It doesn't exactly flow off the tongue.

Say it a few times and your jaw might get stuck.

Yet, this company name might get stuck in your synapses, too.

As a two-year-old startup, Brabble is not a household name (yet). It could be the next Snapchat. For now, the first thing the founders will have to overcome is the dictionary definition of their name. It means to argue stubbornly about trifles. Oops.

That’s probably not what they intend people to do with the app, which lets you share photos, audio, video, and text (and then comment back on those posts). The name also reminds me of the word "rabble" (e.g., a disorderly crowd). It sounds a bit harsh and doesn't really fit the Silicon Valley startup name ethos. (Brabble is actually based in New York City, but maybe you guessed that already.)

I like how it works. In fact, it could be (excuse the overused hyperbole) the next Facebook or WhatsApp. Maybe the name is slightly misleading, but does it even matter?

That’s a good question to ask. Brabble started out in early 2013 without too much fanfare. It's essentially a combination of Twitter, Instagram, Snapchat, and a few other social tools all in one. The Android store lists it as a "teen" app which makes sense. It's really a life-streaming aid for hyper-connected people. The company recently told me they started out as an app for debating topics and evolved into a tool for sharing photos, video, and texts. They have some strong financial backing, about $8M from individuals so far.

It makes me wonder how much a name really matters. People are still reading and sharing my article about naming your company even though it came out way back in 2013. It's easy to become attached to the name, the branding, and even the aura of a startup name. You can debate branding with friends and investors for days on end and even lose sleep over it. Should it start with the letter A so you are listed first in a directory? Should it rhyme with something? Should it be easy to pronounce? You can almost drive yourself nuts trying to pick a name. You might have seen this coming, but guess what? There are many more important factors than the name that are making Brabble successful.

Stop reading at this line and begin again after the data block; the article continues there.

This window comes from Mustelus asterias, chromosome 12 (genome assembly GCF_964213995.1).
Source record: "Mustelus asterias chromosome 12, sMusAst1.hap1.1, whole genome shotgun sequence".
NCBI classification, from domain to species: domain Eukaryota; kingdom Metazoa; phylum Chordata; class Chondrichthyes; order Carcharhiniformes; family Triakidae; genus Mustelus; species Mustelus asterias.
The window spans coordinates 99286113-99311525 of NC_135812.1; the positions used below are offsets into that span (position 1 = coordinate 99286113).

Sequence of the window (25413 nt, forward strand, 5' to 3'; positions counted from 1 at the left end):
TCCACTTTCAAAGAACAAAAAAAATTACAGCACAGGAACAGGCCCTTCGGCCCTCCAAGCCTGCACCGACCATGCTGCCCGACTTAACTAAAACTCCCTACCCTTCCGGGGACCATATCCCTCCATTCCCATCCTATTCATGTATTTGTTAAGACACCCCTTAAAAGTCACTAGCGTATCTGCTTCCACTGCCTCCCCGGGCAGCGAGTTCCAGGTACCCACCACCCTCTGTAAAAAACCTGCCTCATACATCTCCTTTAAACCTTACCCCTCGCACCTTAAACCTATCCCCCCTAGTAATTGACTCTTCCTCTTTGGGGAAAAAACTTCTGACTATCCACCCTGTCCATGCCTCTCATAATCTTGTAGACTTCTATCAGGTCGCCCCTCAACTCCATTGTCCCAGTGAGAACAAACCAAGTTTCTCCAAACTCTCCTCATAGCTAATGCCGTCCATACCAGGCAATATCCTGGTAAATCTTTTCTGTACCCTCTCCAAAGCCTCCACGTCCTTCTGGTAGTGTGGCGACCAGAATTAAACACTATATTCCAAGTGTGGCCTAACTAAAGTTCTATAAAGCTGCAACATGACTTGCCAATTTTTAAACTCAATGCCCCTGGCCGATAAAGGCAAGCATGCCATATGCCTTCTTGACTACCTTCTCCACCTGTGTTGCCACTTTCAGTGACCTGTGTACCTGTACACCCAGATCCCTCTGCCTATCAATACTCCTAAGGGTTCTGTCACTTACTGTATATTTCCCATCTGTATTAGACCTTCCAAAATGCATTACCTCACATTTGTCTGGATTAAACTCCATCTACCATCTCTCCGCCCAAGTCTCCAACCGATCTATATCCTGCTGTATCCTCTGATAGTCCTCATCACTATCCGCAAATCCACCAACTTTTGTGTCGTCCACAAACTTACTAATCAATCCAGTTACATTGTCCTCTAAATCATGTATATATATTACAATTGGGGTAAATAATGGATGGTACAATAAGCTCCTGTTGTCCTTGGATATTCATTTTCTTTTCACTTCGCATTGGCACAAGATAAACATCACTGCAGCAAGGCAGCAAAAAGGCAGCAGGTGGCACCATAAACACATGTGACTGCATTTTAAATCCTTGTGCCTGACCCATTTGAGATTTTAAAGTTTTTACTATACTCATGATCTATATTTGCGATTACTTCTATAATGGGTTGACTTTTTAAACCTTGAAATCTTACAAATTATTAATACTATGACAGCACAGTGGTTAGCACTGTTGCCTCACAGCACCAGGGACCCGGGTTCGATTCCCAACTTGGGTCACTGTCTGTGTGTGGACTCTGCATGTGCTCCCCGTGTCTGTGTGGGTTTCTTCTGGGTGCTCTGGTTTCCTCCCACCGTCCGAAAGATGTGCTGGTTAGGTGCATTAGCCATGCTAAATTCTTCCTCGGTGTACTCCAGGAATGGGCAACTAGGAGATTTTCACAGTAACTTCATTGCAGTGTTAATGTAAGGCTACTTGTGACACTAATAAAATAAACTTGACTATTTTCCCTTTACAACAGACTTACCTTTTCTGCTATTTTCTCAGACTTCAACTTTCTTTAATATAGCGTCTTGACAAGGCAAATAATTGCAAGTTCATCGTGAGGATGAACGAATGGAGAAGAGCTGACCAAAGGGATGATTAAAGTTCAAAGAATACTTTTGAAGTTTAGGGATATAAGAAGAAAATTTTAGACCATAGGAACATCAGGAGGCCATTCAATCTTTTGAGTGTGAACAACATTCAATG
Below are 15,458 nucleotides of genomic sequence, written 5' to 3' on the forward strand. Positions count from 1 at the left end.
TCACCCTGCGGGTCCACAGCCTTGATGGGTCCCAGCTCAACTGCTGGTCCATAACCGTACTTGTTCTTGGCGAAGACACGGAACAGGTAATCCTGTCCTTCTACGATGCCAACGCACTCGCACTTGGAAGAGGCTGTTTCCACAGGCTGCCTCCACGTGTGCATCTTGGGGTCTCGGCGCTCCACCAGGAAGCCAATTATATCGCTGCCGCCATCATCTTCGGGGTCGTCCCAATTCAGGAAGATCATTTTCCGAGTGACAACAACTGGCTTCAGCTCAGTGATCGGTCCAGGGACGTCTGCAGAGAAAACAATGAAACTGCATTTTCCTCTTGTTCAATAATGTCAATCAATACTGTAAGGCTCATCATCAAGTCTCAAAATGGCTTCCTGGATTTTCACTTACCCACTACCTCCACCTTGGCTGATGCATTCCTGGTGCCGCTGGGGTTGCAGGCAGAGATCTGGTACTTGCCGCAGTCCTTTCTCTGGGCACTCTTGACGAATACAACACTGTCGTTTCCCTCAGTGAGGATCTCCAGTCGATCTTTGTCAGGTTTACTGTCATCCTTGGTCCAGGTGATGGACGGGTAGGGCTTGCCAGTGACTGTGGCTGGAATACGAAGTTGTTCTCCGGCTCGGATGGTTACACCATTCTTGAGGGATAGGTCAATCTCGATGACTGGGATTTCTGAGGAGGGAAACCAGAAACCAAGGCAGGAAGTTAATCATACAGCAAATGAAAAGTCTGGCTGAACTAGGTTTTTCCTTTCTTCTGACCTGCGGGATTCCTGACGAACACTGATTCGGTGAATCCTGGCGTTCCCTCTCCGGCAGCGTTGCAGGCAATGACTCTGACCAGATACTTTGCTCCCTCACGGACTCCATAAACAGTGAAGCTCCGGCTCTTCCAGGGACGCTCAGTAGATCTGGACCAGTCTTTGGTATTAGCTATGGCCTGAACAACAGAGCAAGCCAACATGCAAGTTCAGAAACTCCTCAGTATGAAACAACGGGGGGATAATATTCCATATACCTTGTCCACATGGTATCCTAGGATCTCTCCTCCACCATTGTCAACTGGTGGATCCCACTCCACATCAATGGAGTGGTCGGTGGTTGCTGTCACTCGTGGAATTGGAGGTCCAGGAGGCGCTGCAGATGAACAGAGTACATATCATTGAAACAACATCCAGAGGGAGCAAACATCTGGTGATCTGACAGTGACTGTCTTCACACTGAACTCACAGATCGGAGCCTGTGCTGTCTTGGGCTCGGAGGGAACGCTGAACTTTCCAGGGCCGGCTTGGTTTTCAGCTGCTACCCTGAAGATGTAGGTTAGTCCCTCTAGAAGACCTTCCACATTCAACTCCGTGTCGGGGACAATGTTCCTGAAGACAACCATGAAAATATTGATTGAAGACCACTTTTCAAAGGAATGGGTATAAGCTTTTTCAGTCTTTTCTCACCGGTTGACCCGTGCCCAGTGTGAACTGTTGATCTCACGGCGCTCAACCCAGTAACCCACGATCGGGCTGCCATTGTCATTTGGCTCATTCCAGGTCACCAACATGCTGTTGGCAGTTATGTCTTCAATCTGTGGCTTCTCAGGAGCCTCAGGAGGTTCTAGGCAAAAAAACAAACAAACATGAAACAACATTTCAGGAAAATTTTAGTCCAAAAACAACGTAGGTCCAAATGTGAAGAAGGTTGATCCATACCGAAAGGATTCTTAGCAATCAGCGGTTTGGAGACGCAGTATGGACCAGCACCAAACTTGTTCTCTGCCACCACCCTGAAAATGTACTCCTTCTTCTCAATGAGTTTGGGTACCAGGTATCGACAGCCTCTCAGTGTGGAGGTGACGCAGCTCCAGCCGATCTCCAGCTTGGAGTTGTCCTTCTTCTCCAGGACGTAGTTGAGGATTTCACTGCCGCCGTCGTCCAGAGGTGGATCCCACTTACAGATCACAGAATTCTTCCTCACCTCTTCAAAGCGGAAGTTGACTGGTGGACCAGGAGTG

Think about it. Smartphones with a high-end camera have changed how people interact. In this market, if an app works and helps people feel more connected, you could call it Pumpkins for Sale and it might still amass a loyal following. (If you use that name, I'm expecting royalties.) If you hire a team of technically astute programmers who know how to keep things clean and lean, you could brand yourself with a stick figure standing over a haystack and you might still have a hit. You can use a name like Meerkat and still find success.

Brabble president Peter Kahn told me a company name should be memorable and flexible. The brand should be just as scalable as the service you provide. "As long as a company stays true to its original concept, it should be able to stray outside the lines and grow beyond the original scope of its service," he says.

When you research the name of a company, there are a few important things to consider. You don't want to come up with something too similar to another name. Cakebook is probably not a good option for your baking social network. But you probably know that already. It's a tough decision because, once you choose a name, you really have to live with it. You register a domain, make business cards–more importantly, you form a mental and emotional bond. The name can even help you define your strategy.

Avoid that trap. Choosing the name of a new business is like choosing the name for your child (but not as important, especially if you know anyone named Reginald or Sunrise). You have to let the name gestate a bit. Don't be too hasty. Tell people a few of the names you have in mind and then see how they react. Research like crazy. If you think you have the right name, go ahead and make some of the collateral materials and see how the name looks on a fake site. Start introducing the company name and see if you like how it sounds.

And then: You'll just know. A company name will just feel right on the tongue and it will match your aspirations and ambitions. It will take on a second life.

Do you have some ideas for a company name? I'd love to help and give you my feedback on which candidates sound the most appealing. Send me your thoughts.